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Robert Frost According to Joe Frost


Any Last Questions?  

Joe_Frost_02After his lecture at the Portsmouth Athenaeum in 1997 Joe Frost took questions from the audience. “Have you ever written any poetry?” a listener asked.  

“Written any?” Joe replied. “God forbid! When I was a kid I used to submit them to the Portsmouth Herald and foolishly they published them. But they weren’t any good. Sounded too much like Whittier.” 

Robert had “considerable humor” Joe said, despite the poet’s gruff, often depressive and pessimistic nature. As evidence, Joe held up a copy of a book of verse entitled From Snow to Snow. On the title page Robert had inscribed the copy to Joe “From Frost to Frost.”  

But it was Joe who clearly had the richer sense of humor and a warm good-natured attitude toward life. Asked about the poet’s thick accent, and his own, Joe noted “I find other people have accents, but most of us don’t.” 

What did he think of the negative criticism of Robert Frost, particularly by biographer Lawrence Thompson?  

“I’ve read all those biographies, but I really don’t believe any of them,” Joe said. “Larry Thompson’s book was very rough on Frost,” Joe explained, but he didn’t really blame the biographer whom he had met many times and admired. “You couldn’t always depend on Robert telling the same story twice the same way,” Joe noted.  “Thompson usually picked the one that was most colorful.”  

Increasingly hard of hearing, Joe Frost leaned his hulking six-foot three-inch frame toward the audience at the Athenaeum. “What’s that?” he asked time after time. “I just don’t hear as good as I used to.” Then he muttered, half to himself, “Someday I want to find a friendly undertaker. They must have a drawer full of hearing aids.”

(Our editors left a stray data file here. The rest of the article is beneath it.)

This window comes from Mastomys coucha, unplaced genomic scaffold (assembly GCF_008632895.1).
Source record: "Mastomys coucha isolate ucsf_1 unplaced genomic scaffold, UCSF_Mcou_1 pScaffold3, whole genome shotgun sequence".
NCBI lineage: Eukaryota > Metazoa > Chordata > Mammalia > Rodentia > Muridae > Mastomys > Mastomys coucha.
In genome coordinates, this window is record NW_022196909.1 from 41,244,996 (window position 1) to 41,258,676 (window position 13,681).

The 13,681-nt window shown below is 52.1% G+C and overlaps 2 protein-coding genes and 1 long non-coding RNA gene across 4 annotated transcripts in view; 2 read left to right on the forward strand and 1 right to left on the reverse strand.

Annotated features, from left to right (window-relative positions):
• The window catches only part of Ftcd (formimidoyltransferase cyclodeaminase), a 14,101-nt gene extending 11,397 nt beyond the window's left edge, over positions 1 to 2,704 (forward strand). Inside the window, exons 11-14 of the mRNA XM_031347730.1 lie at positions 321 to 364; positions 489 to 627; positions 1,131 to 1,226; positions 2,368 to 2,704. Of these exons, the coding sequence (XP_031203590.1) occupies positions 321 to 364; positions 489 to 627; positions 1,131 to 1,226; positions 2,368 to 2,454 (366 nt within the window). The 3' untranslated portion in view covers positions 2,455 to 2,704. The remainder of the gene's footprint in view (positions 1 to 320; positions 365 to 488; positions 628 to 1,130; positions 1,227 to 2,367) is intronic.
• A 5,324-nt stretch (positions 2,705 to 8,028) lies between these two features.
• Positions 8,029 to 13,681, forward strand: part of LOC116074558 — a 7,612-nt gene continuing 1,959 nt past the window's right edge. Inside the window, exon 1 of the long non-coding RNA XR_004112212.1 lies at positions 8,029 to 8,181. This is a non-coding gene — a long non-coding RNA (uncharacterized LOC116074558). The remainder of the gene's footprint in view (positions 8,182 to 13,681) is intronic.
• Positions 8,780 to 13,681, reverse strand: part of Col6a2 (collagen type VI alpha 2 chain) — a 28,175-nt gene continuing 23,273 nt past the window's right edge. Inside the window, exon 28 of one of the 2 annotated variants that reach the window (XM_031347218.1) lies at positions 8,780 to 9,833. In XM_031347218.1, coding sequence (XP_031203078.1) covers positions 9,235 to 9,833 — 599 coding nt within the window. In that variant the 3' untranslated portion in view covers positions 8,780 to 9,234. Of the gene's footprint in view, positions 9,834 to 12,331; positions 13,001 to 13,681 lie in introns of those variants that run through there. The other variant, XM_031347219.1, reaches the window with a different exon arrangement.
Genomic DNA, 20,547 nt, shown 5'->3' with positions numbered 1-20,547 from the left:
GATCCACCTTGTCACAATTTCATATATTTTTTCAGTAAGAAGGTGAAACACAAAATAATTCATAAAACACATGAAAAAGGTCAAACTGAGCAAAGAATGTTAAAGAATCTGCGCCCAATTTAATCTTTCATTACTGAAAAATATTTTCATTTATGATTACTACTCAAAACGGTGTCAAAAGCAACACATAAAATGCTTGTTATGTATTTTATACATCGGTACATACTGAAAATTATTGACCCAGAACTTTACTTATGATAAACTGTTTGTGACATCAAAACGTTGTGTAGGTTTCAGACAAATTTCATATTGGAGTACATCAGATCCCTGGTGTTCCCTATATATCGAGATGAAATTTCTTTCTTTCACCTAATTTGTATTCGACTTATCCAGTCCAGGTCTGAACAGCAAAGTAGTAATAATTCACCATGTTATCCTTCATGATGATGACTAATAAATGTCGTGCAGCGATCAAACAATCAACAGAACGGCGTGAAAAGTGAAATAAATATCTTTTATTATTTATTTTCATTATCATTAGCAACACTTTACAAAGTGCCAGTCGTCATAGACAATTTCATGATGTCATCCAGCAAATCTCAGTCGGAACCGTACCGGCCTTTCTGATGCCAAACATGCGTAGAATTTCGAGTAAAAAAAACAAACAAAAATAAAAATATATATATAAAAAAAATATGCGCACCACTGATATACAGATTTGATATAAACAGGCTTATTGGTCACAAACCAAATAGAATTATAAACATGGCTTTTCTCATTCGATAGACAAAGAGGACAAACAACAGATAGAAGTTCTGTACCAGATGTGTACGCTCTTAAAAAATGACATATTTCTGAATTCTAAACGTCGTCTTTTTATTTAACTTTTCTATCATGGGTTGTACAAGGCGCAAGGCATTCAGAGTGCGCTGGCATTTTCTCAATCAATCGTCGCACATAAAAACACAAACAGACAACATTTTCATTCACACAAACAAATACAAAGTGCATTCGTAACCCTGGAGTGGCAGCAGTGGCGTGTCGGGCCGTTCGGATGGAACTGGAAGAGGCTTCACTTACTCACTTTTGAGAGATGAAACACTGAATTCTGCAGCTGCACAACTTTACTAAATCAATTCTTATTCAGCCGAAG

Robert Frost remains one of America’s best known, best read poets. Besides his four Pulitzers, he earned 40 honorary college degrees, including ones from both Cambridge and Oxford University. His cousin Joe, a reader not a writer, is less well known. But he remains beloved among those who enjoyed his wit and admired his vast knowledge of history and literature. His donated collections continue to serve scholars at the Portsmouth Athenaeum where a bust of Joe Frost, crafted by his friend sculptor Sumner Weinbaum, still grins ever-so-slightly among the ancient books he loved to read. 

Copyright © 2011 by J. Dennis Robinson, all rights reserved. Robinson writes and lectures on NH history. His books are available at local bookstores and on Robinson is also editor and owner of the popular history Web site where this column appears exclusively online.


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